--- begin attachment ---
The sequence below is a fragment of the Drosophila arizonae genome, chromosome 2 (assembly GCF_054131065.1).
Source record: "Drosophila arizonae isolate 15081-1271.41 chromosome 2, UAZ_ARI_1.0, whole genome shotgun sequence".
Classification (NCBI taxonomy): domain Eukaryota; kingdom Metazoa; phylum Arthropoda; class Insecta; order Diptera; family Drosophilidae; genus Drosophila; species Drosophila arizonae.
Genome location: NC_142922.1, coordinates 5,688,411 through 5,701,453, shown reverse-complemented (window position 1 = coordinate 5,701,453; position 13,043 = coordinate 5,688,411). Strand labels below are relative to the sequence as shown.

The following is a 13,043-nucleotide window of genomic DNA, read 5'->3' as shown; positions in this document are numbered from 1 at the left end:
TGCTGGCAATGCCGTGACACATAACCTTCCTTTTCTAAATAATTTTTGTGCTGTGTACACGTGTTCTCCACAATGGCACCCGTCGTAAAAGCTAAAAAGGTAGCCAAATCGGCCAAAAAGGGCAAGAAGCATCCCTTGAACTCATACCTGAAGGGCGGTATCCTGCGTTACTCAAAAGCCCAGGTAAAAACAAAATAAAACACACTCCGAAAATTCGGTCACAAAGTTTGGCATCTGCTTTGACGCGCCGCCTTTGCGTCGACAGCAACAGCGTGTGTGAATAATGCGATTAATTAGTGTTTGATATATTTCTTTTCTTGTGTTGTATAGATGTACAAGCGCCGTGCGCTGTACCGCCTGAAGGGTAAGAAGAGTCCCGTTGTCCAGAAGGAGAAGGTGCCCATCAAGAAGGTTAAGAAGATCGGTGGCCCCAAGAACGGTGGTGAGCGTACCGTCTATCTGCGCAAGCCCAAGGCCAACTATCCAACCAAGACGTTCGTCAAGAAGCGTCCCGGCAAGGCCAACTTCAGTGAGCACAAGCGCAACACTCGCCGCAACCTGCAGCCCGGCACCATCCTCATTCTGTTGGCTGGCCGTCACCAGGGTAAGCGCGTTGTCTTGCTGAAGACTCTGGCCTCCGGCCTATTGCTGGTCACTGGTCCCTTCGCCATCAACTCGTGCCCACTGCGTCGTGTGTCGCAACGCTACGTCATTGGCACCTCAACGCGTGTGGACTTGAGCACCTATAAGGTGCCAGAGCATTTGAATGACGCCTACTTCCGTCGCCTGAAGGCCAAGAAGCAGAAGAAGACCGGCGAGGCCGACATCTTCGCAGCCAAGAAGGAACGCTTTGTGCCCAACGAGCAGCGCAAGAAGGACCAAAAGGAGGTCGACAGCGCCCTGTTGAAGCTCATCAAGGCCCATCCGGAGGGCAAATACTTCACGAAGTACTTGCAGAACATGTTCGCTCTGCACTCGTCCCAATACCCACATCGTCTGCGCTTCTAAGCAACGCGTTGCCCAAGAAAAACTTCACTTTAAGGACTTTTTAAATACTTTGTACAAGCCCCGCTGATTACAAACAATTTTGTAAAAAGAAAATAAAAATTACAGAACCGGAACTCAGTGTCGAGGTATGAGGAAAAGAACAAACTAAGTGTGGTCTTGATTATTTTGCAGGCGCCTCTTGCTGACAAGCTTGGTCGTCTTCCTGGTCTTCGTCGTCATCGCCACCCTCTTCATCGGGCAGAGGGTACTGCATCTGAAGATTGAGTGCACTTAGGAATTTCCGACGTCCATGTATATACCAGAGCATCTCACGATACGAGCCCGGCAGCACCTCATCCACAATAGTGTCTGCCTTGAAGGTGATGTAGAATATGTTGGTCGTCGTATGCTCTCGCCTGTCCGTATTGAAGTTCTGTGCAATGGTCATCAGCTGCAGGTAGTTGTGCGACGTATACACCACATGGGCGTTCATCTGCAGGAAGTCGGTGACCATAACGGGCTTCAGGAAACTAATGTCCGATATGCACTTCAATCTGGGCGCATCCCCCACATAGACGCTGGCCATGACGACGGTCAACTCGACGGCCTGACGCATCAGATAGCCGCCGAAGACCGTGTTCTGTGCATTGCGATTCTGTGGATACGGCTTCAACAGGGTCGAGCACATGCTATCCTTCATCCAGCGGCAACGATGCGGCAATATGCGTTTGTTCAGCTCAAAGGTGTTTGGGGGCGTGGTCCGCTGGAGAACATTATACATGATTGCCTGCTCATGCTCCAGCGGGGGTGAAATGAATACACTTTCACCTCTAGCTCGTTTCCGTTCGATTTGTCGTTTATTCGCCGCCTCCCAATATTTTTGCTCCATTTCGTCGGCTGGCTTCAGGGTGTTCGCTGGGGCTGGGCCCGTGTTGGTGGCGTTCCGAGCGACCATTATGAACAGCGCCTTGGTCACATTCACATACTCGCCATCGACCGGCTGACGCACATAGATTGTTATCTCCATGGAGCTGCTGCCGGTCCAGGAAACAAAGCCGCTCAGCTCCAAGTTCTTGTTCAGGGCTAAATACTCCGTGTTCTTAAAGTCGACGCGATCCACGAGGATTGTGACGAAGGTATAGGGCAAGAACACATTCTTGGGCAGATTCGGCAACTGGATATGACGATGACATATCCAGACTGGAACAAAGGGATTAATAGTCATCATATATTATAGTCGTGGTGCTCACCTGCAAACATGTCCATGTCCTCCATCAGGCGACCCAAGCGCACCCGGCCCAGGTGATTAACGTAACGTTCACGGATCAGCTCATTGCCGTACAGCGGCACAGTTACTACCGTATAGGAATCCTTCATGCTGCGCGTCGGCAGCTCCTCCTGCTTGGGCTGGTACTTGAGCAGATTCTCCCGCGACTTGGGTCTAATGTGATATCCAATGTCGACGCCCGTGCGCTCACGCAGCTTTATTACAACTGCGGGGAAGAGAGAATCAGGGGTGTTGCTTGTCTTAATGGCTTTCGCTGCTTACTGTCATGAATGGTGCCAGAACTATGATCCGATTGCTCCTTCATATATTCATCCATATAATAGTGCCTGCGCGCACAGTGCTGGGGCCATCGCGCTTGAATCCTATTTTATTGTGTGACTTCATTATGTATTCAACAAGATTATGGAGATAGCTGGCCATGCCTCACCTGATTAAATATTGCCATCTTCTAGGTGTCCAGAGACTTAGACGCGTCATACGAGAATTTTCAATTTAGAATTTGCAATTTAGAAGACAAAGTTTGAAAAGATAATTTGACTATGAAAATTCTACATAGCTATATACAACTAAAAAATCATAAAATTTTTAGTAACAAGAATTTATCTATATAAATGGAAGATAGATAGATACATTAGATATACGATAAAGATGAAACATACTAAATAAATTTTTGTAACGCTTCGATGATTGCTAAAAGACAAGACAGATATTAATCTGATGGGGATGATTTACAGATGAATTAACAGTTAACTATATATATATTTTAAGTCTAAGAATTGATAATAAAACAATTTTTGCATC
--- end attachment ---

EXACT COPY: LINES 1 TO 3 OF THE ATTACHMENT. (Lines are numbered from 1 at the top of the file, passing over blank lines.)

The sequence below is a fragment of the Drosophila arizonae genome, chromosome 2 (assembly GCF_054131065.1).
Source record: "Drosophila arizonae isolate 15081-1271.41 chromosome 2, UAZ_ARI_1.0, whole genome shotgun sequence".
Classification (NCBI taxonomy): domain Eukaryota; kingdom Metazoa; phylum Arthropoda; class Insecta; order Diptera; family Drosophilidae; genus Drosophila; species Drosophila arizonae.